englishredrose: Scruples is often more complicated than just OCD, I am not going to go into the exact range and depth of the issue here. However, as someone who has dedicated themselves the mental health field and with a close friend who suffered from scruples it requires (like you mentioned) a good spiritual director. As far as your point I agree its a loaded question but my opinion is to go by the fruit of the spirit and have joy, peace, humility, and patience in our sufferings (be it from the evil-one or otherwise).


#6

Hating the wicked is a normal part of becoming Christian. It is not possible to fear & love God and yet feel joy when somebody is committing sin, and Satan has committed his life to this.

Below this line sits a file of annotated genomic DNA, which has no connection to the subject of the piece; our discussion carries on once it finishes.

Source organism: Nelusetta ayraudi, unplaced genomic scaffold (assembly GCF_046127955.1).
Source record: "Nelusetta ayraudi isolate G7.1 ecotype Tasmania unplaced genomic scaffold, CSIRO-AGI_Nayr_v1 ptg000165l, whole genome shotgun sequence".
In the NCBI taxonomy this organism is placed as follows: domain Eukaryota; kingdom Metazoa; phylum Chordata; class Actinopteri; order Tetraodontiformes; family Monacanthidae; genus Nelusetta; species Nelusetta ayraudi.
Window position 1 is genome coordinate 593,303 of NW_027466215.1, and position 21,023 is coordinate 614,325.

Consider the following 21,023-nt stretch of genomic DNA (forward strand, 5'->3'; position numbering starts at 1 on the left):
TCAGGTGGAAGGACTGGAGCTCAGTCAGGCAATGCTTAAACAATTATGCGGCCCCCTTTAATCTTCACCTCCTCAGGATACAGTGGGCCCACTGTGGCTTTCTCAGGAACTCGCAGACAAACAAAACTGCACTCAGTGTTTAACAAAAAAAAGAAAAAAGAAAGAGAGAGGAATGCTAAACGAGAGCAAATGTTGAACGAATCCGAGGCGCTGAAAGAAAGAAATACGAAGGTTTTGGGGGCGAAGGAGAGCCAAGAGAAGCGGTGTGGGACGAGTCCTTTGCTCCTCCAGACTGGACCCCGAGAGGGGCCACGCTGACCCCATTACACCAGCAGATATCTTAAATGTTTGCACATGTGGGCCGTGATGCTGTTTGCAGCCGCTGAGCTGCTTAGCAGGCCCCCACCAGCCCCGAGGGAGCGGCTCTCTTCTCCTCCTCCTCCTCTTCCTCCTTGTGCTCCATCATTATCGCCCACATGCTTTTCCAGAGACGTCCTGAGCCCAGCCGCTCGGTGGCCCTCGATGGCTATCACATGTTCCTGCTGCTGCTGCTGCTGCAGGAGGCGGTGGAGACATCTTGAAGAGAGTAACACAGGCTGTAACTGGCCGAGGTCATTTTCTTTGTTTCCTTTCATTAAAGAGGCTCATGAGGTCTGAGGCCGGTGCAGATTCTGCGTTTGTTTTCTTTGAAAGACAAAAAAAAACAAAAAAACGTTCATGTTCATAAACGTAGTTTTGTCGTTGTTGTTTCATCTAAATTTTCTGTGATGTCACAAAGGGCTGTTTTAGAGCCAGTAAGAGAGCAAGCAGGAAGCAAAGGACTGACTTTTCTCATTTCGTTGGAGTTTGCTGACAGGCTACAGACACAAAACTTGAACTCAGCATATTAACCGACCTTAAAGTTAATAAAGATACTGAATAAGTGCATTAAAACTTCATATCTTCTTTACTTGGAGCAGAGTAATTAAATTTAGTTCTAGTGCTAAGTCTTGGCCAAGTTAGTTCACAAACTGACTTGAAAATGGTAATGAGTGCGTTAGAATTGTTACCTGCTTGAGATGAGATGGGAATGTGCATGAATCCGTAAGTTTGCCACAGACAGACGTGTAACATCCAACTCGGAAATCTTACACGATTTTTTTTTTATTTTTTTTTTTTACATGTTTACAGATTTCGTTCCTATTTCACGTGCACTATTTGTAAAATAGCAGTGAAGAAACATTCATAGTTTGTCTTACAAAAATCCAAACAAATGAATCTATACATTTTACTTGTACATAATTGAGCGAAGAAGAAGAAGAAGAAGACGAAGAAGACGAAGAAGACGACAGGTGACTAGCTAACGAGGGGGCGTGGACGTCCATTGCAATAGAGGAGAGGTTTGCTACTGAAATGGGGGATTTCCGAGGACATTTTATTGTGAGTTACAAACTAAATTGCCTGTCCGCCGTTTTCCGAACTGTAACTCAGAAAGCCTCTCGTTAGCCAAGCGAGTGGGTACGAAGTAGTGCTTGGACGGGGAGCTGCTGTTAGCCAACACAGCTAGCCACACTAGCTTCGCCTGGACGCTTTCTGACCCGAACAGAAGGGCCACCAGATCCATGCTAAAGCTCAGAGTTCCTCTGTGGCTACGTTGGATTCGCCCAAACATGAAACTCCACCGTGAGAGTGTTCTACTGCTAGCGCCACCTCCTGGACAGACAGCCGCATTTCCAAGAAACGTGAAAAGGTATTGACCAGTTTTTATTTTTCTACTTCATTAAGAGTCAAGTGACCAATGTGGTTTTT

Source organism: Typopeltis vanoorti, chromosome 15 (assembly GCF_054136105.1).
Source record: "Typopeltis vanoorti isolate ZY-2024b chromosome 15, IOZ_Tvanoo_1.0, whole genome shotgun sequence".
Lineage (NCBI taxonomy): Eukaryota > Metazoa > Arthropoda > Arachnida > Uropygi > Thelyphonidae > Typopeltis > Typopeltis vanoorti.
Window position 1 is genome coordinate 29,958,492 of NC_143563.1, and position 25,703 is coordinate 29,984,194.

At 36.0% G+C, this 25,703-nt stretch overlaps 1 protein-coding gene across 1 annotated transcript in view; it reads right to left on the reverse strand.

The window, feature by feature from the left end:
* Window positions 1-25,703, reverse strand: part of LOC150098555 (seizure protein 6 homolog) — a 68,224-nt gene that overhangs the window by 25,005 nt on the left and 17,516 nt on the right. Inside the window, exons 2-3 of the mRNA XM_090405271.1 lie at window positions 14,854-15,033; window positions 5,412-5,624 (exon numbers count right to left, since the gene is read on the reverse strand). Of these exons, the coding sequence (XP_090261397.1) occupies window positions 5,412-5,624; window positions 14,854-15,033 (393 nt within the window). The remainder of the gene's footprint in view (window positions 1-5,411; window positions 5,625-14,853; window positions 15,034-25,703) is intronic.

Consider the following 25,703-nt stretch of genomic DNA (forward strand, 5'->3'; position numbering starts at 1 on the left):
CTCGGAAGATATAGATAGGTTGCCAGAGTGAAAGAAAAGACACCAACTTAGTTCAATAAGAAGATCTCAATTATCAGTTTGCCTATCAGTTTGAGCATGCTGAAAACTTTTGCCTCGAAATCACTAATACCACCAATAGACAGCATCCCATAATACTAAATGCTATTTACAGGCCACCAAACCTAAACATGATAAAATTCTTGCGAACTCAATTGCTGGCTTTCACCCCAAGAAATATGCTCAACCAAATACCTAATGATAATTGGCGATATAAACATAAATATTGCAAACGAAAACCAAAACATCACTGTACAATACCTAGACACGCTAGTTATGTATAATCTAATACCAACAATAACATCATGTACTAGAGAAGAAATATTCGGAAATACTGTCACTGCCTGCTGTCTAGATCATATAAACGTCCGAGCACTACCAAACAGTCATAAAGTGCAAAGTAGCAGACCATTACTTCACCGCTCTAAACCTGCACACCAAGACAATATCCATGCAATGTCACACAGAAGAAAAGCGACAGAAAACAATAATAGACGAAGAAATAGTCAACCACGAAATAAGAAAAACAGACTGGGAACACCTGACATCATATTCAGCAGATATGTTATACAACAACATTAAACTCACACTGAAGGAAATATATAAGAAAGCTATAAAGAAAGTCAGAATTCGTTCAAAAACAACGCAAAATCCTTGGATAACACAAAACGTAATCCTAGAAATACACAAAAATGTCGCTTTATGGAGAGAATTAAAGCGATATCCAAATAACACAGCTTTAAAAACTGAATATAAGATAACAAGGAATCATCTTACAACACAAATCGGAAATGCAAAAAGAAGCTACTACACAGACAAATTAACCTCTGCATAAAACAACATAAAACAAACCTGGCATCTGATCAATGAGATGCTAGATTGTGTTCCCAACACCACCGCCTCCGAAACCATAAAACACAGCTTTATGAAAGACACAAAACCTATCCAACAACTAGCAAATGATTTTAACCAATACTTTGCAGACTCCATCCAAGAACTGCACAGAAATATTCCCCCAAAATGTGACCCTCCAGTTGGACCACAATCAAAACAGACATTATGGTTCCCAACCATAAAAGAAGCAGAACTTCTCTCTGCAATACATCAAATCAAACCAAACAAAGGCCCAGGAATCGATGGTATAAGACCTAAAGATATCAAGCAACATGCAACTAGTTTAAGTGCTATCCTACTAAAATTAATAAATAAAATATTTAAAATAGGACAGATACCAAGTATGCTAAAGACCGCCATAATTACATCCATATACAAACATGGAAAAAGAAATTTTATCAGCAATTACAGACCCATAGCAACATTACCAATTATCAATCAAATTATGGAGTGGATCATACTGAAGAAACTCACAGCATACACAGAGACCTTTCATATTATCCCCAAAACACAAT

Ben Sira 12: 1-7
If you do good, know to whom you do it,
and you will be thanked for your good deeds.
Do good to the devout, and you will be repaid—
if not by them, certainly by the Most High.
No good comes to one who persists in evil
or to one who does not give alms.
Give to the devout, but do not help the sinner.
Do good to the humble, but do not give to the ungodly;
hold back their bread, and do not give it to them,
for by means of it they might subdue you;
then you will receive twice as much evil
for all the good you have done to them.
For the Most High also hates sinners
and will inflict punishment on the ungodly.
Give to the one who is good, but do not help the sinner.


#7

We shouldn’t hate anything except sin. Because of what it does to us. God is love. If God is completely love in his being, can he possibly hate satan? No. But that dosen’t mean that one cannot oppose satan in his evil works that he performs. He is bent on leading us into sin and therefore must be opposed.